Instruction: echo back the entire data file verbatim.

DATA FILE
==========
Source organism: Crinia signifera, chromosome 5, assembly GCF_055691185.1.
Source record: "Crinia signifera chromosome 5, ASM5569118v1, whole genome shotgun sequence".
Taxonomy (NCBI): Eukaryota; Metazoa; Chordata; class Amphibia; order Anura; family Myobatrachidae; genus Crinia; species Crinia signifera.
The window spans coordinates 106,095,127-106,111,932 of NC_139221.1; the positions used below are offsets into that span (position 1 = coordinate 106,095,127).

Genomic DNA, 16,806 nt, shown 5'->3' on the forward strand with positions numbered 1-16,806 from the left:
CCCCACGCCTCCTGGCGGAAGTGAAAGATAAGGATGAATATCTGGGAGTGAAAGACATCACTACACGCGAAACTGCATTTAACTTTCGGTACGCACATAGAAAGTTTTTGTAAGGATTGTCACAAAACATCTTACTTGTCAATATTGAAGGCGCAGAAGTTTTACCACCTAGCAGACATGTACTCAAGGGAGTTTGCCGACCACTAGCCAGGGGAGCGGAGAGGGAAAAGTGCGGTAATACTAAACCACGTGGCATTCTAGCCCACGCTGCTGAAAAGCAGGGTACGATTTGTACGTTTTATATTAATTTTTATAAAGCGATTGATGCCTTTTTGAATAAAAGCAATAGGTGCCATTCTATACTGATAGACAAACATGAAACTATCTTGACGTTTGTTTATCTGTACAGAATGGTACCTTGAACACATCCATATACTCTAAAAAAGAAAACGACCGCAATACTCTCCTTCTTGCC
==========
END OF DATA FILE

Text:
Source organism: Crinia signifera, chromosome 5, assembly GCF_055691185.1.
Source record: "Crinia signifera chromosome 5, ASM5569118v1, whole genome shotgun sequence".
Taxonomy (NCBI): Eukaryota; Metazoa; Chordata; class Amphibia; order Anura; family Myobatrachidae; genus Crinia; species Crinia signifera.
The window spans coordinates 106,095,127-106,111,932 of NC_139221.1; the positions used below are offsets into that span (position 1 = coordinate 106,095,127).

Genomic DNA, 16,806 nt, shown 5'->3' on the forward strand with positions numbered 1-16,806 from the left:
CCCCACGCCTCCTGGCGGAAGTGAAAGATAAGGATGAATATCTGGGAGTGAAAGACATCACTACACGCGAAACTGCATTTAACTTTCGGTACGCACATAGAAAGTTTTTGTAAGGATTGTCACAAAACATCTTACTTGTCAATATTGAAGGCGCAGAAGTTTTACCACCTAGCAGACATGTACTCAAGGGAGTTTGCCGACCACTAGCCAGGGGAGCGGAGAGGGAAAAGTGCGGTAATACTAAACCACGTGGCATTCTAGCCCACGCTGCTGAAAAGCAGGGTACGATTTGTACGTTTTATATTAATTTTTATAAAGCGATTGATGCCTTTTTGAATAAAAGCAATAGGTGCCATTCTATACTGATAGACAAACATGAAACTATCTTGACGTTTGTTTATCTGTACAGAATGGTACCTTGAACACATCCATATACTCTAAAAAAGAAAACGACCGCAATACTCTCCTTCTTGCC